ARIN-PPML Message

[arin-ppml] Reclaiming unused IPv4 space (WAS: Draft Policy 2010-10 (Global Proposal):GlobalPolicy for IPv4 Allocations by the IANA Post Exhaustion- Last Call (textrevised))

On 11/3/2010 10:47 AM, John Curran wrote:
> Ted -
>
> If we can determine that the organization that was assigned the resource
> is defunct, we will reclaim the resources. Feel free to send me any
> documentation that you have that would help with that determination, and
> we will "handle" it as you request. Do you know if the organization that
> was assigned the resources is defunct?

It isn't.  That is part of the problem with dealing with these legacy
resources, you see.

Back when the ISP I work for was very young (1994-1996 era) when a 
customer needed IP addressing they would file for what is now
"assigned PI" on behalf of the org wanting the space.  They did this
instead of the more obvious method of filing for a lot larger amount
of what we call "allocated PA" and then "renting" it or whatever.  I 
don't know if this was common practice then, or why they did it this 
way, it was before my time. I went to work for them in late '98.

Most of that space disappeared when customers left over the years and
took the space with them.  I don't have a list of it (unfortunately)
but as far as I know, Leatherman Tools was the only "exiting" customer
who was told point-blank by their new ISP (our competitor) that they
would not route the space, that we heard about.

It wasn't until around 2000 that I seriously started getting into
auditing our space, finding out where it came from and so on.  After
doing that, the 199 block was the only PI space we had.  Everything
else were were using was "allocated PA" that had been assigned to us
by the various feeds we were using (and we were then advertising) and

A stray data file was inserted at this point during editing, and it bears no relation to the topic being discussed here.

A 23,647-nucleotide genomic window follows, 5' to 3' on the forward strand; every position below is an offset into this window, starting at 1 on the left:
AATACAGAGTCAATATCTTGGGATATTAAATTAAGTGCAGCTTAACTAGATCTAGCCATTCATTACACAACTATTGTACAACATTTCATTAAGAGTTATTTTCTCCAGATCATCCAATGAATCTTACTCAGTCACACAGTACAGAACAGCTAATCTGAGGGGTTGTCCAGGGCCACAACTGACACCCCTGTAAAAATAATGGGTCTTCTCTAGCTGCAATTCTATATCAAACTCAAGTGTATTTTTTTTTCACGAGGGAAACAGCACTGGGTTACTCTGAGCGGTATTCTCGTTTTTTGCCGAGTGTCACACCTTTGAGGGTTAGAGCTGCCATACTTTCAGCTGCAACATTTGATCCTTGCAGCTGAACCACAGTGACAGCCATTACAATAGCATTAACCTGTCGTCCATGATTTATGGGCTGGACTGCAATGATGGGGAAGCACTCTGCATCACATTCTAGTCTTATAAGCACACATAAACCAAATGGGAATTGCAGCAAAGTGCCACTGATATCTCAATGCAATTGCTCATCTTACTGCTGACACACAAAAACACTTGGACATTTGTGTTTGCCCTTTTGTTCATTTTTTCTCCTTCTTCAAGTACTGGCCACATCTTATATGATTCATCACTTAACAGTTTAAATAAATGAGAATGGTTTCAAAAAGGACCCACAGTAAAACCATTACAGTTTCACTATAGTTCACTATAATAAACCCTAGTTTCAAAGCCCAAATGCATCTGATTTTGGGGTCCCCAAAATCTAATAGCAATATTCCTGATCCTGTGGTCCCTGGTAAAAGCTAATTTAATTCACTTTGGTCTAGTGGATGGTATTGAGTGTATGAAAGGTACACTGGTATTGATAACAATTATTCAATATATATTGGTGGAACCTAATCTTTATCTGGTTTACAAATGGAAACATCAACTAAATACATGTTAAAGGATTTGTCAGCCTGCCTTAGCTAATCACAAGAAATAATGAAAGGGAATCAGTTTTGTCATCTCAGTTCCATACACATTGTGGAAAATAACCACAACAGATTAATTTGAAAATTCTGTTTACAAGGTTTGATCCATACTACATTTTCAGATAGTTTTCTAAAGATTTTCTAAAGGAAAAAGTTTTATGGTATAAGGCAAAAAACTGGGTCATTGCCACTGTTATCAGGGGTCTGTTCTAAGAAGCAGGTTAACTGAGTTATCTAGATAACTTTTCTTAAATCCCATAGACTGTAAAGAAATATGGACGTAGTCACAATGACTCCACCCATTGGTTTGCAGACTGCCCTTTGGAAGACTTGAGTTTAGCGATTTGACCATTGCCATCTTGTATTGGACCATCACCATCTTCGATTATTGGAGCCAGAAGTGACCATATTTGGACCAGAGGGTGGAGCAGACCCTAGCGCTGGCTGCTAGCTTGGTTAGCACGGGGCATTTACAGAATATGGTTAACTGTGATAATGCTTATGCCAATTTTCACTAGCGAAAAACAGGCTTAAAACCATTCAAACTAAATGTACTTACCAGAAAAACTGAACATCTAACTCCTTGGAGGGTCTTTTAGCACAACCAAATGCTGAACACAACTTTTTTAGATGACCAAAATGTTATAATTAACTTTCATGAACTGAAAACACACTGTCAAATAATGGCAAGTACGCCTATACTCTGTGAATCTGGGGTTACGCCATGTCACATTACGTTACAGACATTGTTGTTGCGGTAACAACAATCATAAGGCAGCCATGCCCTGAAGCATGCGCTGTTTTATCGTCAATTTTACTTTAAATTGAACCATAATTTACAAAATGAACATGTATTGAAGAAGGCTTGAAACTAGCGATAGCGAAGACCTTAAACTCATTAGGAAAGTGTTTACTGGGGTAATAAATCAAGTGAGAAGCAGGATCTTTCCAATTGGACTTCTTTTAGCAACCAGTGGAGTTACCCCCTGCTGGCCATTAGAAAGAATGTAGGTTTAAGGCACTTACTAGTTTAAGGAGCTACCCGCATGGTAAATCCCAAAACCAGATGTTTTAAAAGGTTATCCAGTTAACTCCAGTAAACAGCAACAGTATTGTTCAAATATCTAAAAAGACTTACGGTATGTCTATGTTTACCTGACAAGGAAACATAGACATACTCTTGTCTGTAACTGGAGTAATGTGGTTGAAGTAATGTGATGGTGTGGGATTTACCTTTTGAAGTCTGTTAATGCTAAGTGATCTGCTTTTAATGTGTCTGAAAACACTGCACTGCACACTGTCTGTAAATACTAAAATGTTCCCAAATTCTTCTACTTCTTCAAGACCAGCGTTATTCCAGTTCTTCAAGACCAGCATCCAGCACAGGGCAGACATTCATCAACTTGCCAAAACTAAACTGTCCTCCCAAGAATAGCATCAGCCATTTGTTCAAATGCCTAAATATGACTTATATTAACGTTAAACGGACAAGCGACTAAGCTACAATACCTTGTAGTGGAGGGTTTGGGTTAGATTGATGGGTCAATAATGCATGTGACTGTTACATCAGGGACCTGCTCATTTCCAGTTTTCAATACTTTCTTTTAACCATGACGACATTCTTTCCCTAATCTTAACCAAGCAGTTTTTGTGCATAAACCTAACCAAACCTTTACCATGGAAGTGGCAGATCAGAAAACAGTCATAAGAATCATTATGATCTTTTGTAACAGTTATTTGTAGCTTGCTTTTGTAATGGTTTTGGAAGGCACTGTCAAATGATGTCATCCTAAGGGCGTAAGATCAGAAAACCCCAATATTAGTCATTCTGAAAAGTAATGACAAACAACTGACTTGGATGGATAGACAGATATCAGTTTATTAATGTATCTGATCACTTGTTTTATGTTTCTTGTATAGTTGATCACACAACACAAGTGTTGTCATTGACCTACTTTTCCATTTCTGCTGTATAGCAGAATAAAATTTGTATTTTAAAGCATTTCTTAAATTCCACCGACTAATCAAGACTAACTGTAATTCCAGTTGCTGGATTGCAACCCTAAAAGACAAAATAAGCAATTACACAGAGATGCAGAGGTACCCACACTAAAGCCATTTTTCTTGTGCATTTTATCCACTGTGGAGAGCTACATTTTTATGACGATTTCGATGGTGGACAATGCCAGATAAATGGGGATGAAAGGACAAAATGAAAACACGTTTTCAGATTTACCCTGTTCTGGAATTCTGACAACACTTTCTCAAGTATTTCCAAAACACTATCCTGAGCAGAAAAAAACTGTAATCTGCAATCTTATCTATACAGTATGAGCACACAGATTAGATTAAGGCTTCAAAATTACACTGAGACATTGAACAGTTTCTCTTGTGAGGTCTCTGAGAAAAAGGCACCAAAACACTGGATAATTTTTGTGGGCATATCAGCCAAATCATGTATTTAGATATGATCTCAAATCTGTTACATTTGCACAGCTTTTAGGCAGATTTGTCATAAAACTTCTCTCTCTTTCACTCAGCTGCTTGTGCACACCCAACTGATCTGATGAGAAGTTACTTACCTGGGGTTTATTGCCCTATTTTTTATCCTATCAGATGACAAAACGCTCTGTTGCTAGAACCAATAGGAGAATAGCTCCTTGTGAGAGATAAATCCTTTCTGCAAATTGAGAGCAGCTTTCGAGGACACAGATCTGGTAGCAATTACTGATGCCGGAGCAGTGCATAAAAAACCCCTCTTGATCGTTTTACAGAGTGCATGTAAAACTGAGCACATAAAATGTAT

we had in turn assigned chunks of that to our customers.  (and it was
a real mess to untangle)

> If they are not, we need someone
> authoritative from the organization to contact us (and if they're not
> using the numbers internally then it would indeed be very appropriate
> for them to return the address block to ARIN)
>

I know they aren't using the numbers internally but chances that they
would contact you are just about nil.  This is a tool company, they
make knives that people carry around in their backpacks when they
hike in the woods.  They don't know anything about the Internet, they
use Easystreet Online services which has their own assignments from
ARIN.

If Easystreet contacted them and said "do this" they would do it, 
because they have an established relationship with them.  But I doubt
anyone from Easystreet is even on this list at all, despite that they
almost certainly pay ARIN a pile of money every year.

If ARIN contacted them and said "are you using this, if not then we
will take it" they wouldn't know what the hell you were talking about
and would just say "yes we are using it" because they wouldn't want
to spend the time investigating it.  time=money.

If ARIN contacted them and said "we are going to start billing you
for this, unless your not using it in which case we will take it back"
then they would THEN spend the employee time investigating and then